A few days ago, a message popped up in our CXM mailbox: “Last cyclocross season we attended an International Cyclo-cross event in Belgium, Ronse, and we got overwhelmed by this exiting discipline. We decided to organize the first ever cyclocross event in China, in Yanqing, Beijing, on Saturday, September 21, 2013.”

Thus the 2013 Qiansen Trophy UCI Cyclocross Event was created.

The biggest cx barrier ever? The Great Wall in Badaling, Yanqing, China. © Vin Crosbie on flickr

The biggest cx barrier ever? The Great Wall in Badaling, Yanqing, China. © Vin Crosbie on flickr

The event, a C2 UCI race, is slowly filling up with some of the world’s top racers, and they’re looking for more. The promoters, Dalian Qiansen Sports Facilities Engineering Co., are looking for Elite racers to participate, and for this first year, are willing to pay for not only lodging near the course, but airfare as well.

The biggest challenge for interested racers? It’s just three days after CrossVegas, with a long flight in a direction that will have you lose almost a day due to time zone differences. But after your podium ceremony at CrossVegas, you could still hit the clubs for a short appearance at an Interbike party, and hop on an early morning flight and still make the race. The promoter’s recommended departure date is September 17, but there is some flexibility to accommodate the UCI C1 race in Vegas.

Powers takes the win. © CX Tokyo/Kei Tsuji

Cyclocross isn’t new to Asia. Powers takes the last win of the season at Tokyo. © CX Tokyo/Kei Tsuji

While this is the first cyclocross race in China, cyclocross has been popping up in places outside of the US and Europe for quite some time. The Dirty Deeds series in Australia has been steadily growing over the years, Jeremy Powers took the win in a race in Tokyo back in February, and we’ve been keeping an eye on the scene in Japan since our feature on Japan cyclocross back in Issue 16. This race in China is a chance for Elite riders to spread cyclocross culture, win some serious prize money, and experience what could be the start of the next big ’cross scene. Our better yet, a chance to experience and enjoy a foreign culture while getting an early-season race in.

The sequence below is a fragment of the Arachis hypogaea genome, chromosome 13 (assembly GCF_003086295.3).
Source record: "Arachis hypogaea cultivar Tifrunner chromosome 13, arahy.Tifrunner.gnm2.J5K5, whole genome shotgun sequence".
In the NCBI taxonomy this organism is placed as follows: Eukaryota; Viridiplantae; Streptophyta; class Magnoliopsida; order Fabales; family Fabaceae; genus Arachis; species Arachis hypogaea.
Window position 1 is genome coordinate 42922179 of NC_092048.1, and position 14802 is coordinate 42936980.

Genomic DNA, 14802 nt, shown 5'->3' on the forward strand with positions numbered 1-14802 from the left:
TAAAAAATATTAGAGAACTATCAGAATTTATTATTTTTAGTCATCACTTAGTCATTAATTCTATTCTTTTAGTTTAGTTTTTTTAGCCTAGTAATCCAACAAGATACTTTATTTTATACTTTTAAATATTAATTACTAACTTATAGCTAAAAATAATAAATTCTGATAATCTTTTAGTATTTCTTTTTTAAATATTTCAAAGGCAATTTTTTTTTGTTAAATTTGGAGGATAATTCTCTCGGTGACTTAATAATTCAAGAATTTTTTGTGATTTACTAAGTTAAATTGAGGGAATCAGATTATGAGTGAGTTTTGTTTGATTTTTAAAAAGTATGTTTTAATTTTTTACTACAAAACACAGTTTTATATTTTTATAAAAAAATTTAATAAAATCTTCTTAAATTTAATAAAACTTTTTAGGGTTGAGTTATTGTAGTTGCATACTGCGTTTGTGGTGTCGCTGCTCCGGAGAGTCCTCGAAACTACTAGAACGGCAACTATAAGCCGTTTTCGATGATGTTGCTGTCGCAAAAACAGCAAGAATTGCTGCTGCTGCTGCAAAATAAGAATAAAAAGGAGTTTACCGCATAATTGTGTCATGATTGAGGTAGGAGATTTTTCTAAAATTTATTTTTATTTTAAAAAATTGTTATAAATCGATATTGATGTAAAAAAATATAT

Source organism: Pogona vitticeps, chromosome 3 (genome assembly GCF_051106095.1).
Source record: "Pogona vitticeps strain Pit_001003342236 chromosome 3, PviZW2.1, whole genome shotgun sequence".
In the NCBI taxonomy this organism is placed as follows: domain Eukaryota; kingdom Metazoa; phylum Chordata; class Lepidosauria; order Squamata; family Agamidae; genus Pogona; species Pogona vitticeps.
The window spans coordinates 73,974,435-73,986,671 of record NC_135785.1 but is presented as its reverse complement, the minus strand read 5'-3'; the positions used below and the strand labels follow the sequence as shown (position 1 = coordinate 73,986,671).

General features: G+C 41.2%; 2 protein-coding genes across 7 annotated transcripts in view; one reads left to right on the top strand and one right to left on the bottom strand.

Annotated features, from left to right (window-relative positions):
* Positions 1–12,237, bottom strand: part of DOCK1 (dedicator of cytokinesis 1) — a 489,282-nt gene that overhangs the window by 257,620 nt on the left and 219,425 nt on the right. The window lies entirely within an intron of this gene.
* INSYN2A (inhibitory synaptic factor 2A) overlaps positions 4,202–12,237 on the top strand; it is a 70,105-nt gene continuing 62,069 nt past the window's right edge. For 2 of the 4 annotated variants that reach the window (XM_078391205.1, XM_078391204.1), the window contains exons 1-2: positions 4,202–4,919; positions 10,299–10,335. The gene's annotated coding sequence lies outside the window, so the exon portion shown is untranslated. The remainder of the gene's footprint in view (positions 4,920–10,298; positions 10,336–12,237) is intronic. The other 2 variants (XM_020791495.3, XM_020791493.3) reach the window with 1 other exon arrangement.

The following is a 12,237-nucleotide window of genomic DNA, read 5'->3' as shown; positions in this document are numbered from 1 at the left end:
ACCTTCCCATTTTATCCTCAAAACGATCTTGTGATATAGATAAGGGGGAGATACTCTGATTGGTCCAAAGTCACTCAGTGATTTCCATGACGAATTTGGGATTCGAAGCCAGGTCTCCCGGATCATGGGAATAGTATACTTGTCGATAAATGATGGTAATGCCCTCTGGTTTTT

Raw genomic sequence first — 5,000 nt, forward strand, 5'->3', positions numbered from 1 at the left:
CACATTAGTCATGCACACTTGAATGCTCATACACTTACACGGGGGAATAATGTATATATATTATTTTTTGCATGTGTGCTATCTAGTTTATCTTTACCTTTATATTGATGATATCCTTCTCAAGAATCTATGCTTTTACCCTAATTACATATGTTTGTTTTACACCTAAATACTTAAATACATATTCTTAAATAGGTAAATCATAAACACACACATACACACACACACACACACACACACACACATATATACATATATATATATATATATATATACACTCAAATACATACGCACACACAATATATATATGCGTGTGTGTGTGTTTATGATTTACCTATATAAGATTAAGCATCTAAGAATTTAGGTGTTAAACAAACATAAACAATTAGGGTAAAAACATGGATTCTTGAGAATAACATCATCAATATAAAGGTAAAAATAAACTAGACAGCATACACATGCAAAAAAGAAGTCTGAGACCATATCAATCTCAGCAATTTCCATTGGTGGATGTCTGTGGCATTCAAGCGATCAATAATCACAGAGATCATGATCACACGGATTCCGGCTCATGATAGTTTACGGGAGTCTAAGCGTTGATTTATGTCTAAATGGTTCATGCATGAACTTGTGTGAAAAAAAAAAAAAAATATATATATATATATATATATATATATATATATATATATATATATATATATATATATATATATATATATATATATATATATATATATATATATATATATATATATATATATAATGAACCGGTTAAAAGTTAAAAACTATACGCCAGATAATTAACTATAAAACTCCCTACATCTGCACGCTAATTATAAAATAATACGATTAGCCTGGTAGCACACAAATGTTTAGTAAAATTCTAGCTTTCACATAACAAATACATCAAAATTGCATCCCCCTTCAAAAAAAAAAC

The promoters will consider funding the trip for two racers per team, and have told Cyclocross Magazine they plan to pay triple the mandated UCI C2 payouts for men [Update: now triple for women as well], giving some men quite a nice pay day.

If chosen, riders will receive:

  • Flight ticket (return flight ticket) – economy class –  Bearing in mind the following: leaving on Tuesday 17 according to your conveniences and returning from Beijing on Sunday 22
  • Hotel Accommodation during your stay
  • Food (breakfast, lunch and dinner) will be provided during your stay
  • A shuttle pick-up from Beijing airport to the hotel and a return service will be provided
  • Class 2 prize money will be tripled for Men Elite and Women as per regular UCI financial  obligations
  • Per 2 riders, you can bring 1 staff member in order to support your riders

Cyclocross Magazine has no connection to the promoters and has no financial incentive to help the race, but in the interest of helping our sport expand its boundaries, we’re helping the promoter gather interested rider names.

Interested in being part of cyclocross history? Fill out this form, also embedded below.